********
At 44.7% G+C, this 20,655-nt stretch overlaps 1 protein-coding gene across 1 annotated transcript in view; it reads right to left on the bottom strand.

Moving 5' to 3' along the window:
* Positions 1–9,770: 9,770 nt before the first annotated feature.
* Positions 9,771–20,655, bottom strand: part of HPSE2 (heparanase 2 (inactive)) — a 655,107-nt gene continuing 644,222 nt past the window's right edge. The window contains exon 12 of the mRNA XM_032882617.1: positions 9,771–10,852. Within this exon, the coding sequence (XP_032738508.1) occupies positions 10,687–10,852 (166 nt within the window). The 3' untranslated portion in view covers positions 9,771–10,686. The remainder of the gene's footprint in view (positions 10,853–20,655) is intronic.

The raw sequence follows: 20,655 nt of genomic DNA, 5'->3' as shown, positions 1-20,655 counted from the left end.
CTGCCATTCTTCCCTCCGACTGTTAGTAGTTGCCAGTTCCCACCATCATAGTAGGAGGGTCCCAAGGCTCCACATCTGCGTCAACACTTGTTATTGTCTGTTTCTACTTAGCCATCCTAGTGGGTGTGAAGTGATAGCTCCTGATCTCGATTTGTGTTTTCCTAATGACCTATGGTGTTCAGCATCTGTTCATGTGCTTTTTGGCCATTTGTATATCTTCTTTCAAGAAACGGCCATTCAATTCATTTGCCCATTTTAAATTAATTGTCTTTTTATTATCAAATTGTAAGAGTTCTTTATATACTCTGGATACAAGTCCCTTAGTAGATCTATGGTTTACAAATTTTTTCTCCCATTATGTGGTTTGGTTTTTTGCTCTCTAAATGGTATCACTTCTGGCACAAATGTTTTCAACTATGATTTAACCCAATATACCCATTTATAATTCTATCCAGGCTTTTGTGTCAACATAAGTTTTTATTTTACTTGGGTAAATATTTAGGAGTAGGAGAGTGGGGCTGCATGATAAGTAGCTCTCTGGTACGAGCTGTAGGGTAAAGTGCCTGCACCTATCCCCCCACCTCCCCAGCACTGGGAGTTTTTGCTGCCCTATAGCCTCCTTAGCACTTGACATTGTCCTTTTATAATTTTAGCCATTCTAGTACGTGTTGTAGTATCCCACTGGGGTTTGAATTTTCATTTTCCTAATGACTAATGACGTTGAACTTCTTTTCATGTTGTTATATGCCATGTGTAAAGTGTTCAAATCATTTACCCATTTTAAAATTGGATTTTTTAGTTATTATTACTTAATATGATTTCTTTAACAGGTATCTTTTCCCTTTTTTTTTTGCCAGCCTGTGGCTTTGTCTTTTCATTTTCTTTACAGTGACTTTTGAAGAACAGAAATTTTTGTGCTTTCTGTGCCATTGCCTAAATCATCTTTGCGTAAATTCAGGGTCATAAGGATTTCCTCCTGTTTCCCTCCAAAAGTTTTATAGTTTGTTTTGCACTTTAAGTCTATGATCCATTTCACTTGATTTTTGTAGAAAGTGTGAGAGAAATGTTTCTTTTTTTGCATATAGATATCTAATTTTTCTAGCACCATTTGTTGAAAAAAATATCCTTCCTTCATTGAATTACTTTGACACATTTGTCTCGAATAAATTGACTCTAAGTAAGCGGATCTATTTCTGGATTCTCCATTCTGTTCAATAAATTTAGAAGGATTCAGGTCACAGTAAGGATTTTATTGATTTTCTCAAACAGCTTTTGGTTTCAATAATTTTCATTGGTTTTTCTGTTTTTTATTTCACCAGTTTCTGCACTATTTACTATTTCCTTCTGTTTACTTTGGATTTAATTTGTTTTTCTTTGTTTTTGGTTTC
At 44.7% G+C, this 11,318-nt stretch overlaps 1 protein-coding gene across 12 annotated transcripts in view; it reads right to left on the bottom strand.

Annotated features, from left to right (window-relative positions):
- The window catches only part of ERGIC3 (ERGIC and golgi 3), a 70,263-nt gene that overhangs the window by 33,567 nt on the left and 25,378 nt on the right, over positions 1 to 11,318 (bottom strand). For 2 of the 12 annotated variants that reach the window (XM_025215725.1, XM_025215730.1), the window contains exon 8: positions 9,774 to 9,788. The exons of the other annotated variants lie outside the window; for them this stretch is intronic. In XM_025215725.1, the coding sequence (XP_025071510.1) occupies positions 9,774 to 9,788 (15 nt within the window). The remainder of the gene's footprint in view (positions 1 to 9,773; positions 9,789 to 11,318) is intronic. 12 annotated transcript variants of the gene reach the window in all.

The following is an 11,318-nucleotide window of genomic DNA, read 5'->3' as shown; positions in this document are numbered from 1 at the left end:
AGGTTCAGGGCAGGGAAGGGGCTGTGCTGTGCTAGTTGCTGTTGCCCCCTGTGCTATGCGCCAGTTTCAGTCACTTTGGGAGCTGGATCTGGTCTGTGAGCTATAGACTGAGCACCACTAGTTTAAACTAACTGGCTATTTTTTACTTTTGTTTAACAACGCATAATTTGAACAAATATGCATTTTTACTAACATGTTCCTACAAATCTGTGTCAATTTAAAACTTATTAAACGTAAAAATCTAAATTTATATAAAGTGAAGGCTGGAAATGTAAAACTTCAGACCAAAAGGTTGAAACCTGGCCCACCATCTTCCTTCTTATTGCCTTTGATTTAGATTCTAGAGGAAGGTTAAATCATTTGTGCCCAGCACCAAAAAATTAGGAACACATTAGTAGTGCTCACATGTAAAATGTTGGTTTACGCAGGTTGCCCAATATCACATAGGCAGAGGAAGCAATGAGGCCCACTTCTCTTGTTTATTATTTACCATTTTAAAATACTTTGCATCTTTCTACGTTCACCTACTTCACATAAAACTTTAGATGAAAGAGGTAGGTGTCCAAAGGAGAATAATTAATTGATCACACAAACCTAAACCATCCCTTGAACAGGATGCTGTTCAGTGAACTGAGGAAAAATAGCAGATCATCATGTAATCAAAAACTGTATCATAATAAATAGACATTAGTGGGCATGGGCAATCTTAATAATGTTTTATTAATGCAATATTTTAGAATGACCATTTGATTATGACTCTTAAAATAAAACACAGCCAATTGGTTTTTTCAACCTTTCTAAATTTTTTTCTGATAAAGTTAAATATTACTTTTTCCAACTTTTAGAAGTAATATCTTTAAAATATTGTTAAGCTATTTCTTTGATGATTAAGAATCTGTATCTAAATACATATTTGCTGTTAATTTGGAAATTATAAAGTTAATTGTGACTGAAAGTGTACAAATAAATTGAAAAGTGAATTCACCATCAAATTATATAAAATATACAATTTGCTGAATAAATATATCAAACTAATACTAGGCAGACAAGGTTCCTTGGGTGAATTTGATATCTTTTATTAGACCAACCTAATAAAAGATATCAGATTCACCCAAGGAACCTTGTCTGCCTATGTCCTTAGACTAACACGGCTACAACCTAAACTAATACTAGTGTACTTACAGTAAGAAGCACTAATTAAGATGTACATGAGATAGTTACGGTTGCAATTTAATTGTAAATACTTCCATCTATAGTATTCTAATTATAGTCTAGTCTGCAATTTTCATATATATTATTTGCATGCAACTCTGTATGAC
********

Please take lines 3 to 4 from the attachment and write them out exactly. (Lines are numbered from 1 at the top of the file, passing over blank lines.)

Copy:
* Positions 1–9,770: 9,770 nt before the first annotated feature.
* Positions 9,771–20,655, bottom strand: part of HPSE2 (heparanase 2 (inactive)) — a 655,107-nt gene continuing 644,222 nt past the window's right edge. The window contains exon 12 of the mRNA XM_032882617.1: positions 9,771–10,852. Within this exon, the coding sequence (XP_032738508.1) occupies positions 10,687–10,852 (166 nt within the window). The 3' untranslated portion in view covers positions 9,771–10,686. The remainder of the gene's footprint in view (positions 10,853–20,655) is intronic.